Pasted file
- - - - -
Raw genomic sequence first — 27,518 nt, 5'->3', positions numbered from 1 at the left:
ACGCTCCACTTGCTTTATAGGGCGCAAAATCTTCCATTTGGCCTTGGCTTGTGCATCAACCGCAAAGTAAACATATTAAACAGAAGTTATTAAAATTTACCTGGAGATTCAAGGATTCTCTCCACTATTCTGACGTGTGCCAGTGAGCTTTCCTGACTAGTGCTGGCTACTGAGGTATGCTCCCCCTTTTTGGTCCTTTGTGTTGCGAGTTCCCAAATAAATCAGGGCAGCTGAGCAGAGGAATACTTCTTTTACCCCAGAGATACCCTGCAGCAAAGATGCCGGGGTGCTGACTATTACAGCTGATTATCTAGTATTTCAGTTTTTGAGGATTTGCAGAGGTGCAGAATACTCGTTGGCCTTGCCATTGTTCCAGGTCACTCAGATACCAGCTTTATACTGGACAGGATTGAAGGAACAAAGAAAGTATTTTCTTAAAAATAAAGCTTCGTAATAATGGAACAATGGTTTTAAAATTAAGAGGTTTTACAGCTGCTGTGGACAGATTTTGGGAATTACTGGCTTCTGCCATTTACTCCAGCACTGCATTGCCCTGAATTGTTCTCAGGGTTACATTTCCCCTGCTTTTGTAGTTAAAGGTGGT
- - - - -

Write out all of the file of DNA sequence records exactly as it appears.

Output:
Raw genomic sequence first — 27,518 nt, 5'->3', positions numbered from 1 at the left:
ACGCTCCACTTGCTTTATAGGGCGCAAAATCTTCCATTTGGCCTTGGCTTGTGCATCAACCGCAAAGTAAACATATTAAACAGAAGTTATTAAAATTTACCTGGAGATTCAAGGATTCTCTCCACTATTCTGACGTGTGCCAGTGAGCTTTCCTGACTAGTGCTGGCTACTGAGGTATGCTCCCCCTTTTTGGTCCTTTGTGTTGCGAGTTCCCAAATAAATCAGGGCAGCTGAGCAGAGGAATACTTCTTTTACCCCAGAGATACCCTGCAGCAAAGATGCCGGGGTGCTGACTATTACAGCTGATTATCTAGTATTTCAGTTTTTGAGGATTTGCAGAGGTGCAGAATACTCGTTGGCCTTGCCATTGTTCCAGGTCACTCAGATACCAGCTTTATACTGGACAGGATTGAAGGAACAAAGAAAGTATTTTCTTAAAAATAAAGCTTCGTAATAATGGAACAATGGTTTTAAAATTAAGAGGTTTTACAGCTGCTGTGGACAGATTTTGGGAATTACTGGCTTCTGCCATTTACTCCAGCACTGCATTGCCCTGAATTGTTCTCAGGGTTACATTTCCCCTGCTTTTGTAGTTAAAGGTGGT